Most of this digital activism builds on the infrastructure originally created and popularized by Black Lives Matter and Occupy Wall Street. Yet the scale is now much larger, and the targets more diverse.
Much like Richard Nixon used the nation’s drug laws to break the backs of the anti-war and civil-rights movements, Senator Borrelli and his Republican friends apparently want to break the back of anti-GOP, anti-Trump protests with the same type of police-state overkill.
Five years ago, a black boy was shot for nothing. And many Americans made him a blank screen upon which they projected their racialized stereotypes and fears. They could not allow him to be a harmless child walking home. No, they needed his guilt.
The rise of right-wing populism in the United States—from the White House to state legislatures—has been met with public resistance on a stunning scale. Now, under cover of the Trump administration’s “law and order” platform, Republican lawmakers at the state level are advancing a spate of bills aimed at crushing this groundswell.
Trump’s decree targeting sanctuary cities comes amid concerns that already-existing sanctuary cities and towns were not doing enough to protect their residents under the Obama administration, which oversaw an unprecedented number of deportations and erected family immigrant detention centers that continue to imprison children with their mothers.
If there is any consolation on the King holiday of 2017, it is the assurance that the American backlash is sure to generate new forms of multiracial resistance in the spirit of America itself. The union of free Americans who ejected slavery, embraced voting rights, shook off Jim Crow, and elected a mixed-race president is nothing if not resilient.
Fake news is the one thing Trump hasn’t claimed to have invented that he actually deserves at least partial credit for inventing. Trump puts out so much misinformation he is a fake news factory unto himself, an artisan of lies, a curator of untruths.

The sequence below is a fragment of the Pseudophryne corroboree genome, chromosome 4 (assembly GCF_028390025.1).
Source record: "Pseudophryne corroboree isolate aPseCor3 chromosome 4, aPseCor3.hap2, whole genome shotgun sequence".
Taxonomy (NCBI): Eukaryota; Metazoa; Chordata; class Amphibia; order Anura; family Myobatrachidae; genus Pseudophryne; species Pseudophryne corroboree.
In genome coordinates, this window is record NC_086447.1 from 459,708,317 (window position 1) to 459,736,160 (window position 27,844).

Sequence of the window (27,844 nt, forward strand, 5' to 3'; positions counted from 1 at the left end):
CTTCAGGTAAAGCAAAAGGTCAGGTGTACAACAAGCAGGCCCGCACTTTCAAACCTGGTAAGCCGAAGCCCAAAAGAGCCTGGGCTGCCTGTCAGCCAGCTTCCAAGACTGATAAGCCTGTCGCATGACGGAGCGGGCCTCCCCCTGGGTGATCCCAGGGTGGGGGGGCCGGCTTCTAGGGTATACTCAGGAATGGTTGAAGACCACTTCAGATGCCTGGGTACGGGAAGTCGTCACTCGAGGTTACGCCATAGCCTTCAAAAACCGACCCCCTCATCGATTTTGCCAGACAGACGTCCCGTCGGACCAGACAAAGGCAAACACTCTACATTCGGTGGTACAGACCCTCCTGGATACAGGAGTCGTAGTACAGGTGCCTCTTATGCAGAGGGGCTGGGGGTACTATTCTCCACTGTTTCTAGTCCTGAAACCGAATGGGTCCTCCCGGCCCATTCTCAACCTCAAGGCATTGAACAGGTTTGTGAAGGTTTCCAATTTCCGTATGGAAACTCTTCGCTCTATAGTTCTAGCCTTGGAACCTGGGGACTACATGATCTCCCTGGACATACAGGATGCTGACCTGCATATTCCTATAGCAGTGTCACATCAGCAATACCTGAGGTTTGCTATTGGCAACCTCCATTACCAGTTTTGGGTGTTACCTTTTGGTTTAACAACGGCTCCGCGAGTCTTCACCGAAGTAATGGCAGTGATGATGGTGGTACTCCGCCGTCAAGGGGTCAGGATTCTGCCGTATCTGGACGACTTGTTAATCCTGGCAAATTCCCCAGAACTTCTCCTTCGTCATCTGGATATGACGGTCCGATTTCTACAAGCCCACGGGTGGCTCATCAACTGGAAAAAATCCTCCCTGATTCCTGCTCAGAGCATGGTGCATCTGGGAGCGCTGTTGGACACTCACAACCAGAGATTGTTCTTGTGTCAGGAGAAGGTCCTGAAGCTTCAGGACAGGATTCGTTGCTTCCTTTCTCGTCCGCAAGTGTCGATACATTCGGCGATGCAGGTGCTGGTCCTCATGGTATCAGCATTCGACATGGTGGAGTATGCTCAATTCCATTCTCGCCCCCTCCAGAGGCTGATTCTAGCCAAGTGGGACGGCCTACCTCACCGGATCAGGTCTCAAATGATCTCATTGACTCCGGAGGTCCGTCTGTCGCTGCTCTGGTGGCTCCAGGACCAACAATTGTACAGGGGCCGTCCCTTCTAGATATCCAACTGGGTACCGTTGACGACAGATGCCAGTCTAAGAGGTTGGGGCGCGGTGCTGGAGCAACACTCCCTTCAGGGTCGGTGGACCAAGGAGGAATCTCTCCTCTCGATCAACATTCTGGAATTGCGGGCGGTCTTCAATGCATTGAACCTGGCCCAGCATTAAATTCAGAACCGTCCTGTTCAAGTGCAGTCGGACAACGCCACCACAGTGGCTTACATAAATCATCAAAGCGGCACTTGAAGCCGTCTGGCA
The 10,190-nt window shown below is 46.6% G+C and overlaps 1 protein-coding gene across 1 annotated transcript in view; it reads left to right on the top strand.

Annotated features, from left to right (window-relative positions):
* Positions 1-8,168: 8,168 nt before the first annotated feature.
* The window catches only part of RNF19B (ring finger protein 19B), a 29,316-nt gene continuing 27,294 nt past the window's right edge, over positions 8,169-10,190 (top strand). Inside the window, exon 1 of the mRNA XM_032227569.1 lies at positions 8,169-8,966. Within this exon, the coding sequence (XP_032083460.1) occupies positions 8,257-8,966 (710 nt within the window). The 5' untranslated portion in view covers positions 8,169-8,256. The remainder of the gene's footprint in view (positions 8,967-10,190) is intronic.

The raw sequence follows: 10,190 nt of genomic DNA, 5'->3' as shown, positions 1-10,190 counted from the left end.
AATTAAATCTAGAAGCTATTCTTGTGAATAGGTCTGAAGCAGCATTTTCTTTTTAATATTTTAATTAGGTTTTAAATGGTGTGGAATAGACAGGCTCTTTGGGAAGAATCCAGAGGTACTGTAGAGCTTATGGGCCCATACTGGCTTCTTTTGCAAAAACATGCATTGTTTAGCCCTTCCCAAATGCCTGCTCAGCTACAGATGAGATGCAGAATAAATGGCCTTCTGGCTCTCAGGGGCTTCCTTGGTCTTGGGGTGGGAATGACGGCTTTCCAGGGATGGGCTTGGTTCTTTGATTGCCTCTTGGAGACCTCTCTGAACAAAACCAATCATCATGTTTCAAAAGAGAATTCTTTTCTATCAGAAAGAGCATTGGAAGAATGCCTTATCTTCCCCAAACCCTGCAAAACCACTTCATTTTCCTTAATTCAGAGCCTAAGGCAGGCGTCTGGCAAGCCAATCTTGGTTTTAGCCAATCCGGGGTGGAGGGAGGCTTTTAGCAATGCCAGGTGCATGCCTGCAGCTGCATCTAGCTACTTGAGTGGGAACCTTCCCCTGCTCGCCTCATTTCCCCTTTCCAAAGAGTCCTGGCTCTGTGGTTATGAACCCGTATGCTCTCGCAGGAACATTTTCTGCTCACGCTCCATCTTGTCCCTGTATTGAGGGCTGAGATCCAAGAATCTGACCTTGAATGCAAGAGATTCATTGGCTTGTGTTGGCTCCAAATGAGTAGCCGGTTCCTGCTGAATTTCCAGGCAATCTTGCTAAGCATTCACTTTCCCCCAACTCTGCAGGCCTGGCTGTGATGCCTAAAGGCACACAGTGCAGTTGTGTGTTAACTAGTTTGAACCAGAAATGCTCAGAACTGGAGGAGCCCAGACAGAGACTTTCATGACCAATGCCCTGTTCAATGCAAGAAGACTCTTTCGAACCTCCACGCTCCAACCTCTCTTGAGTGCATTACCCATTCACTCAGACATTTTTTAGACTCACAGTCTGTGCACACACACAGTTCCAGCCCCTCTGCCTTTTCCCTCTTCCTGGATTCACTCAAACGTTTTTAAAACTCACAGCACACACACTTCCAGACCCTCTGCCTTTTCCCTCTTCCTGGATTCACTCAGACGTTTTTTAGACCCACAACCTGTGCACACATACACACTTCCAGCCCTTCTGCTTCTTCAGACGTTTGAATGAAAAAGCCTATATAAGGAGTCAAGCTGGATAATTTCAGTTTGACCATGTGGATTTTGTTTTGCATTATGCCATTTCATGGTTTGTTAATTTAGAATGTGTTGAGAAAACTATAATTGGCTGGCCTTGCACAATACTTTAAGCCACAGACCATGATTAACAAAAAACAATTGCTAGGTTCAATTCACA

The fight to make the Democratic Party a more representative institution was not a fight around advertising but was directly connected to the demands of historically excluded groups to be included, not as window dressing but as central players. This entire history is being denied in the name of upholding some sort of supposedly pure fight for economic justice.
Obama’s real and lasting impact on race relations in America will be seen in less sensational policy decisions: who he brought to the federal benches, his efforts to protect the Voting Rights Act, measures to expand access to health care and quality schools.
To be sure, liberal “identity politics” has sometimes thwarted the open inquiry and expression that liberal education and democracy should defend, and it has sometimes diverted effective responses to the serious threats to freedom that are now upon us. Why not direct the next crusade against those creeping threats to our liberties?
What is clear, says Akuno, is that the right-wing populism of the Trump administration will not be defeated by civil discourse and liberal democracy. He emphasized, “If we are serious and steadfast, we can create a clear and comprehensive message around being ungovernable.”